Last week there was a "super moon" where the moon is very close in its elliptical orbit. I knew I wanted to do a stamp with the moon, so this seemed like the perfect opportunity. On Saturday, I thought about painting the moon, but Adam pointed out that one more day would be the official super moon. However, if I did it Sunday night, I knew that the next eight hour day of physics classes would be a challenge. But what is art without suffering, eh? The only hinderance to tomorrow may be if there was cloud cover, at this both Adam and I laughed.
Sunday afternoon, I set out my easel, canvas, and scope. I thought about what style I wanted to paint in. I've been working fairly realistically, which is safe for me. Drawing with a unique approach bares one's soul and therefore is much more nerve-wracking. However, I knew late at night only moonlight would restrict my attention to detail, so I needed to develop a different approach. I also knew my color sense would be gone, so I premixed four greens and blues and added a dollop of white off to the side. I was ready.
At 10 pm I headed out to start painting, and to my dismay - clouds. I set my alarm for midnight.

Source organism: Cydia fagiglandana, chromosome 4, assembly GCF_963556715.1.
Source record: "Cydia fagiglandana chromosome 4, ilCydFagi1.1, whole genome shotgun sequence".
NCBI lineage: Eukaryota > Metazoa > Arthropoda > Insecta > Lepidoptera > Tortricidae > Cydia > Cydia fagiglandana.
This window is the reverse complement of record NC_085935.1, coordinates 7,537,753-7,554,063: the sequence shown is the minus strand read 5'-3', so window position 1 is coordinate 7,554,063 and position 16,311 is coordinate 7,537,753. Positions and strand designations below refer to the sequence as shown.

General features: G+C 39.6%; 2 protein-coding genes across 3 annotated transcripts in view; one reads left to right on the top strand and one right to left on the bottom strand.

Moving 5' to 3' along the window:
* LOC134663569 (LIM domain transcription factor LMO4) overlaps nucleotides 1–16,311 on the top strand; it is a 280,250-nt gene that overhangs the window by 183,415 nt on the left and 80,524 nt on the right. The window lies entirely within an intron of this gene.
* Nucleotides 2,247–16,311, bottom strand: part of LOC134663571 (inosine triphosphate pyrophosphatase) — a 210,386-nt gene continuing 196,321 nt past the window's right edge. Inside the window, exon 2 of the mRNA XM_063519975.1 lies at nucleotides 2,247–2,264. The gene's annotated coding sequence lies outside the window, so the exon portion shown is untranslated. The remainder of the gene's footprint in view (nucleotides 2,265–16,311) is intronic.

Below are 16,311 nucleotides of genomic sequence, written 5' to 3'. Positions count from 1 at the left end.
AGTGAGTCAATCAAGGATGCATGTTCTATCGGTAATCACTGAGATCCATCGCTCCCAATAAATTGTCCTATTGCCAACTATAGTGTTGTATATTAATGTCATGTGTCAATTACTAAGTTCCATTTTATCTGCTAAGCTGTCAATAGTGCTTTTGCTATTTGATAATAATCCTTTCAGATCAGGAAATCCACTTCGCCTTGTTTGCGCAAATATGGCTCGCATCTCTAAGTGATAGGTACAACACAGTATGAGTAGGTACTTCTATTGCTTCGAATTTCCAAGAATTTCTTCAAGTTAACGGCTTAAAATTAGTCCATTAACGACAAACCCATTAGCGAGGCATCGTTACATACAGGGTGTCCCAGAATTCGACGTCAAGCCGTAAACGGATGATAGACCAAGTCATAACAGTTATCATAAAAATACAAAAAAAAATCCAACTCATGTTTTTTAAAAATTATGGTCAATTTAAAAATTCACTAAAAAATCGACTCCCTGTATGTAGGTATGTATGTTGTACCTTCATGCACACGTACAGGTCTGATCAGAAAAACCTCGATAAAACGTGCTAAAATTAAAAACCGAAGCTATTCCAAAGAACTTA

Bzzz! Bzzz! Clouds yet again. I set my alarm for 2 am.
Bzzz! Bzzz! Moonbeams dappled the carpet and I slinked out the back door.
First the face of the canvas and the face of the moon were direct to me, but I could not see the canvas at all as it was shadowed. I turned the canvas, so the moonlight washed over it. I could see quite clearly and set to painting while listening to Pete Droge. The four colors I had mixed earlier were all the exact same value range, and I had no clue which was which. All I could see was gray and white.
I tried looking through the scope at the moon to get more details, but it was so bright, it took nearly a minute for my eyes to adjust to see the canvas again. I grabbed some binoculars instead. The moon was also bright through them, but there was better turn around time.
I layered circles upon circles. Some still wet, some dry, and continuously referenced the moon. About 3:30 am I crawled back in bed.
The next day, I was a zombie. But a contented zombie.
I like that when I'm far away (or squint) it looks just like the moon, but up close the brushwork is apparent. I credit my Ma for recognizing that this should be a forever stamp!